"Silicon Valley-based Rocketship is a charter school chain with a bevy of star backers that’s reported sky-high student achievement and recently landeda $12.6 million grant from Betsy DeVos’ Department of Education. But beyond the hype is a galaxy of problems, including plummeting test scores, litigation and allegations of student mistreatment."


For full post, see: 

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Rocketship Charter School in Nashville (Achievement School District) to Close Months After Opening // The Tennessean 

Rocketship Charter School in Nashville (Achievement School District) to Close Months After Opening // The Tennessean  | Charter Schools & "Choice": A Closer Look | 

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Rocketship Revenue Bond Offering 

To download full document, click on title above or here: 

According to the following Stradling Attorneys at Law announcement: 
Rocketship Education Finances Charter School Facilities in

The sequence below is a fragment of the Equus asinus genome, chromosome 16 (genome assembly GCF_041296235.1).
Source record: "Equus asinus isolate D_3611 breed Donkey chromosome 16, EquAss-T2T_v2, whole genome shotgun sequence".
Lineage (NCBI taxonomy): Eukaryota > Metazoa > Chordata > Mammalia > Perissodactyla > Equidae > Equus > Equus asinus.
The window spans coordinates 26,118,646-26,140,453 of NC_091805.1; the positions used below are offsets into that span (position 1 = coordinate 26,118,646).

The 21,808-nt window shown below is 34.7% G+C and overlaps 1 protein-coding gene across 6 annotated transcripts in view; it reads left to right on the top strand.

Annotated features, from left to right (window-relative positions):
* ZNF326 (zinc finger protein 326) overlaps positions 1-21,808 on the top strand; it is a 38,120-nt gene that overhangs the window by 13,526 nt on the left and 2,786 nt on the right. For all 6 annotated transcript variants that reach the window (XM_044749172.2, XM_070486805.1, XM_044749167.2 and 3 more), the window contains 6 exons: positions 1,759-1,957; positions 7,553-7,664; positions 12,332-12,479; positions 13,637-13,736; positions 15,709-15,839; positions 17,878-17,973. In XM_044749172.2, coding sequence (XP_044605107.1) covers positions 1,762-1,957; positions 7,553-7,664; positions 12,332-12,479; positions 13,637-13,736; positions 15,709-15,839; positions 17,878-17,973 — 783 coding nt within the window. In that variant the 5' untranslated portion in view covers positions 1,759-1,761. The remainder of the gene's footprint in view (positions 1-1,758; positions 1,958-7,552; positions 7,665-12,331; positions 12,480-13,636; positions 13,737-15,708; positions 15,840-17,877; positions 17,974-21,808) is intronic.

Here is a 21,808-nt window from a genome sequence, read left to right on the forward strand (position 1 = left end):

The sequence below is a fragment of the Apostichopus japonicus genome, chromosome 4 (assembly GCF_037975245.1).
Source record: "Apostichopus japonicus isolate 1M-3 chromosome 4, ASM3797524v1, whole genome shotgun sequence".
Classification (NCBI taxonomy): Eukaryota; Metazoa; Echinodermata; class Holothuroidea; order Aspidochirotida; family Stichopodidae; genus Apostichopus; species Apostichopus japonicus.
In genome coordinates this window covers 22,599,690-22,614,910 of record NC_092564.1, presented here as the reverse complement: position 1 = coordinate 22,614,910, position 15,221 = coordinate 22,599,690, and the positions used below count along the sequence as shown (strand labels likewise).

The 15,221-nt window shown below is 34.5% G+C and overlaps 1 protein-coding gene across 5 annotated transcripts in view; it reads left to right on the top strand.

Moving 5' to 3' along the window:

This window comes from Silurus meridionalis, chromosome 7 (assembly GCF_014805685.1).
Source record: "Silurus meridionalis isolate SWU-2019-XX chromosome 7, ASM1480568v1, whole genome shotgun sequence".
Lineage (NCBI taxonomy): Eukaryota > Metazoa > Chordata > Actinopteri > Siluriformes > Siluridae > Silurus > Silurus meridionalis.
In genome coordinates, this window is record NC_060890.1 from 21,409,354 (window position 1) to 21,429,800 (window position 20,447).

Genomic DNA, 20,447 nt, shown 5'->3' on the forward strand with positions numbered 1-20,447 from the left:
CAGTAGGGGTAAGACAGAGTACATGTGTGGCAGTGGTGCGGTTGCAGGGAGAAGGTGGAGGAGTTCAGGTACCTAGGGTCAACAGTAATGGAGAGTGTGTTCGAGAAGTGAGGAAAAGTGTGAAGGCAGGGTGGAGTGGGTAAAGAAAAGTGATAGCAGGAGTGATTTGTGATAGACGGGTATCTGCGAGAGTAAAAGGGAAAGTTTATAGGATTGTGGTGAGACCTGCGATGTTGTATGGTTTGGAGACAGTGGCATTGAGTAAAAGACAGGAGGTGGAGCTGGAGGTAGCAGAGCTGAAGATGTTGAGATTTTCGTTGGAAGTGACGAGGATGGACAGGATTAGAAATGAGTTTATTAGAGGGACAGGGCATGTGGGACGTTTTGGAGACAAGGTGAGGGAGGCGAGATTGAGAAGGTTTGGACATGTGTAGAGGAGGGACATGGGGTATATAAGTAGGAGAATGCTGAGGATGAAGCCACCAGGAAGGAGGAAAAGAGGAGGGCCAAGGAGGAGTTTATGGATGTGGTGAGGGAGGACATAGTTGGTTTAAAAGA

California, Wisconsin, and Tennessee

"On February 22, 2017, Rocketship Education and its affiliate, Launchpad Development Company, closed simultaneous issues of charter school revenue bonds in California, Wisconsin, and Tennessee, each underwritten by Stifel, Nicolaus & Company, Incorporated.


The California School Finance Authority issued $23,095,000 in Series 2017A bonds and $3,665,000 in Series 2017B bonds.


The Wisconsin Health and Educational Facilities Authority issued $7,160,000 in Series 2017C bonds and $250,000 in Series 2017D bonds.


The Health and Educational Facilities Board of the Metropolitan Government of Nashville and Davidson County, Tennessee issued $7,740,000 in Series 2017E bonds and $250,000 in Series 2017F bonds."... 



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Rocketship's Nashville Charter School Application Denied // The Tennessean

Rocketship's Nashville Charter School Application Denied // The Tennessean | Charter Schools & "Choice": A Closer Look |

"Rocketship Education won't be allowed to open another Nashville school through the Tennessee State Board of Education next year. The board voted unanimously to uphold the Nashville school board's decision to deny the charter operator a new school after a review of the application found it came up short in every category. Still, the charter operator plans to continue working with the Achievement School District to open a new Nashville school.

Sara Heyburn, state board executive director, said at a Thursday agenda meeting the application didn't meet or exceed the state's requirements to overturn an appeal.